So how have things changed in 10 years. I found the results from 1999. We ran the mile first back then. I ran a 5:20 mile, a 71 second 400, a 2:33 800, and then an 18:50 5k. My age graded score was 70.31% and I was 10th overall.
Jim Hansen 40 5:20 1:11 2:33 18:50 10 70.31
The difference in times from the previous year (1998) were remarkably consistent!
Jim Hansen 39 5:19 1:09 2:33 18:51 4 0.7032
Compare that to this year times and except for the fact that the mile was run first rather than third 10 years ago, I can't explain the loss of endurance compared to the loss of speed.
Jim Hansen 50 5:51 1:13 2:38 20:11 8 71.56%
At least this year was better than last year, although I believe last years races where in much hotter conditions. My form was way off last year too!
Jim Hansen 49 6:00 1:16 2:44 20:28 7 68.98%
This year, besides limited running in the past two weeks, my form felt better. I attribute this to two things: the foam roller work I have been doing has loosened my hamstings and back and I have been using a few new "cues" I started working on this week.
The cues come from a new book called "Master the Art of Running" by Malcolm Balk and Andrew Shields. I had a previous edition of the book but got this for the nice pictures of world class runners and to see what has been updated. The book bases its premise on using the Alexander Technique which has something to do with holding your head and neck in certain way to guide your movement. The book does not instruct you in this mysterious technique so you are left wondering how to do it. You are told to "stand" and "run" tall. How you do this is the trick!
However on reading the book, I looked at my posture, both in sitting, walking, and running as something that "collapses". I may shift down over one hip when sitting or running and just sag rather that sit or run tall. Now I am concentrating on not collapsing. It is easy to do while sitting, hard to achieve while running. The authors do instruct in some visual cues that you can use to run with better posture. Some of the things I am trying to work on is: keeping my feet on the ground in the smallest amount of time possible and trying to "lead" with my knees. To do this I work on releasing my ankle at the end of a stride and then releasing the back of the knee as I move forward. I also am trying that elusive "running tall"-like a string is pulling your head up in the air. There is a lot of interesting and thoughtful information in this book that make it an interesting read as well as one that can help you tweak your posture so as to run more efficiently.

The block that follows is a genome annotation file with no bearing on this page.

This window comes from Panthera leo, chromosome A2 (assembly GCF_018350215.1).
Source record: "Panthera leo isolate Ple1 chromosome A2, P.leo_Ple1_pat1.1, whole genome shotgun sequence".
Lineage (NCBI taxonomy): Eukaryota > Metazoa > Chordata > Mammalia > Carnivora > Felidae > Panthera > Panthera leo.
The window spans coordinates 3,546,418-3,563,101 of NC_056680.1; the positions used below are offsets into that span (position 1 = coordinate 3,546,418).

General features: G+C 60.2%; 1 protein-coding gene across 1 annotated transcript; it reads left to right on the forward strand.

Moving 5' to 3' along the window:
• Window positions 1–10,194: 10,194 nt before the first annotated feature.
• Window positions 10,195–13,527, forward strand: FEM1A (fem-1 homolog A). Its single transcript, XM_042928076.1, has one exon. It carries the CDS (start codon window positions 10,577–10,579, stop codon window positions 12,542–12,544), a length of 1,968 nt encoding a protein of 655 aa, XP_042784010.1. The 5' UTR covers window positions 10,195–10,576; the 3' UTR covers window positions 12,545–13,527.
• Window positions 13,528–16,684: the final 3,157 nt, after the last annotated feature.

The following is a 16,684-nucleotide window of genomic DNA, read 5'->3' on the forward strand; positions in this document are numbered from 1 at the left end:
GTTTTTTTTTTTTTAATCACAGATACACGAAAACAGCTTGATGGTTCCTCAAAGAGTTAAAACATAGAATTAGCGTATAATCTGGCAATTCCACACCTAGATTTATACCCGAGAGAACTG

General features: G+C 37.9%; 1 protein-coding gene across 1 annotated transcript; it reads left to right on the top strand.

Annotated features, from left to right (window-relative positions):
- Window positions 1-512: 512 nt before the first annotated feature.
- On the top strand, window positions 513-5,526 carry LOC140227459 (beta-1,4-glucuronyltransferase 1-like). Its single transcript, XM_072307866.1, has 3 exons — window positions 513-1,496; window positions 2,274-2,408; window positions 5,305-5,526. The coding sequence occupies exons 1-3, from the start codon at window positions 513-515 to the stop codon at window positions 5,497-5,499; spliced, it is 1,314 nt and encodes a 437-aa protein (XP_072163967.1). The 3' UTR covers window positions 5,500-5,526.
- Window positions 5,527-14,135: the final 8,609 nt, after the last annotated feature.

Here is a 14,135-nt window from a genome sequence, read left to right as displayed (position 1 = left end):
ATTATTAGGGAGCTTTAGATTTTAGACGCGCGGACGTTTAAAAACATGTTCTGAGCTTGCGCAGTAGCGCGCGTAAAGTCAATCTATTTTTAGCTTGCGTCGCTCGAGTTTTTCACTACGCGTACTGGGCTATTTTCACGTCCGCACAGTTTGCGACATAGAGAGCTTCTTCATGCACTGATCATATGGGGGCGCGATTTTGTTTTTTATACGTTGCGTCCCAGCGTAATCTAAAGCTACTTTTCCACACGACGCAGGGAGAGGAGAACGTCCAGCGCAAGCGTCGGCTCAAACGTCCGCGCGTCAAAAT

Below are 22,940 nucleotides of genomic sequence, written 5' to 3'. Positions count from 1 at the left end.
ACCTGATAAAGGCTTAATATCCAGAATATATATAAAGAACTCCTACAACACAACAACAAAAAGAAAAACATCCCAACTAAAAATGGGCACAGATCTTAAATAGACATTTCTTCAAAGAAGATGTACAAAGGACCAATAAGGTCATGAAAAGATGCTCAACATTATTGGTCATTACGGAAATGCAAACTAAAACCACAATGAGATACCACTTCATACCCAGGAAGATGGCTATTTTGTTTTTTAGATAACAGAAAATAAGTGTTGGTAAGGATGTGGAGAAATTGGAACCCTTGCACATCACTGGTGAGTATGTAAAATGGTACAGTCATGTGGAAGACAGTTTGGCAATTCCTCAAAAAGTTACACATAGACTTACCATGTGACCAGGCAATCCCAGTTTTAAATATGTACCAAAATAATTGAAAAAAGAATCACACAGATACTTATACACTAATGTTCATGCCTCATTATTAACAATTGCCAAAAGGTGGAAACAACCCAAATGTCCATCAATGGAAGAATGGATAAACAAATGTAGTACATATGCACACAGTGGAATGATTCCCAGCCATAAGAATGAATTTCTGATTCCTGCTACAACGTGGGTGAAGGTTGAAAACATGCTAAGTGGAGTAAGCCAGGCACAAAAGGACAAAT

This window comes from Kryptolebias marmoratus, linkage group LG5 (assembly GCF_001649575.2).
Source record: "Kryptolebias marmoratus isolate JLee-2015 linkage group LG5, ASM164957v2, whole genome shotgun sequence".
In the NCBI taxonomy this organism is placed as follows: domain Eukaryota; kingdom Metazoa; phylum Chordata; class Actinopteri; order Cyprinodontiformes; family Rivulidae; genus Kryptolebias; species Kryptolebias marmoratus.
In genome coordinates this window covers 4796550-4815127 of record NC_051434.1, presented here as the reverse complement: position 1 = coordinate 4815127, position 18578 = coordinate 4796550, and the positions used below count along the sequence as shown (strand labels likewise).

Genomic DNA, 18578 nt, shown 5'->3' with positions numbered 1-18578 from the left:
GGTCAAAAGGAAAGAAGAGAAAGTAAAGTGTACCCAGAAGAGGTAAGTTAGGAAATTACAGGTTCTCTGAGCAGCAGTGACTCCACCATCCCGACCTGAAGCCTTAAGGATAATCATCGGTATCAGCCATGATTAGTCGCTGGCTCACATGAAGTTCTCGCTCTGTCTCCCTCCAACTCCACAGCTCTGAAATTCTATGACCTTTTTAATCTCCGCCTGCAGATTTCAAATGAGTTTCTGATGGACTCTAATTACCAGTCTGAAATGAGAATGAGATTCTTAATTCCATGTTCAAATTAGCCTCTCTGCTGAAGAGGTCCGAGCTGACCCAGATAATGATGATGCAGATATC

Back to that foam roller work. The hamstring stretch and release that I described here is wonderful (can't find a video that shows the proper technique online so you have to follow my directions). After the races last night, my hamstring started tightening up. I notice it as my leg starting to twist. I could feel an old pattern of misaligment and pain starting to come on. I foam rolled the hamstring and got loose and felt great today. I decided not to run today after all the racing and just make sure I don't invite that calf injury back.